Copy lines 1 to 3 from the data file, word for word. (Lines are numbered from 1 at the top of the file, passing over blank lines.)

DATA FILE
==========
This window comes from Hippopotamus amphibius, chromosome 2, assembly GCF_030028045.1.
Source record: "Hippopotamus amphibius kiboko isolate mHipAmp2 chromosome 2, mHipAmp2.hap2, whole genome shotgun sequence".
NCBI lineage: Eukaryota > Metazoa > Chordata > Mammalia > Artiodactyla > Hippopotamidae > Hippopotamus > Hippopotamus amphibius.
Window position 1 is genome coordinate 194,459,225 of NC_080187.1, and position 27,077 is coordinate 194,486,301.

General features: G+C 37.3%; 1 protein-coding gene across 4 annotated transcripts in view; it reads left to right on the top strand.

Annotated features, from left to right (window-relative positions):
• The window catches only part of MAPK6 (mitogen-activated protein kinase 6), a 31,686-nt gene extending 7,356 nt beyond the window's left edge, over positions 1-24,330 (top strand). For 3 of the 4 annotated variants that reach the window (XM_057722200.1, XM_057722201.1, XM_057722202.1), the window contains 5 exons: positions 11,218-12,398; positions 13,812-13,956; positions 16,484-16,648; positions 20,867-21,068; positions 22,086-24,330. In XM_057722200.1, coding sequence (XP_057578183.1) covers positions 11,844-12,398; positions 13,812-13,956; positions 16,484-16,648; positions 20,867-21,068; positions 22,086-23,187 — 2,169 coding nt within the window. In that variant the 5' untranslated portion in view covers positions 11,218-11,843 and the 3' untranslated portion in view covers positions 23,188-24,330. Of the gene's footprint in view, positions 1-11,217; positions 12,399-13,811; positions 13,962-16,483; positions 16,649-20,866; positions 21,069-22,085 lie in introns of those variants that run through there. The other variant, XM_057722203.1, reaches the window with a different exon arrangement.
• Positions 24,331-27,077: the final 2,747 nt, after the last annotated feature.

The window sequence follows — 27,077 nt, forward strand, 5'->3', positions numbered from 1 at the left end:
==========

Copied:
This window comes from Hippopotamus amphibius, chromosome 2, assembly GCF_030028045.1.
Source record: "Hippopotamus amphibius kiboko isolate mHipAmp2 chromosome 2, mHipAmp2.hap2, whole genome shotgun sequence".
NCBI lineage: Eukaryota > Metazoa > Chordata > Mammalia > Artiodactyla > Hippopotamidae > Hippopotamus > Hippopotamus amphibius.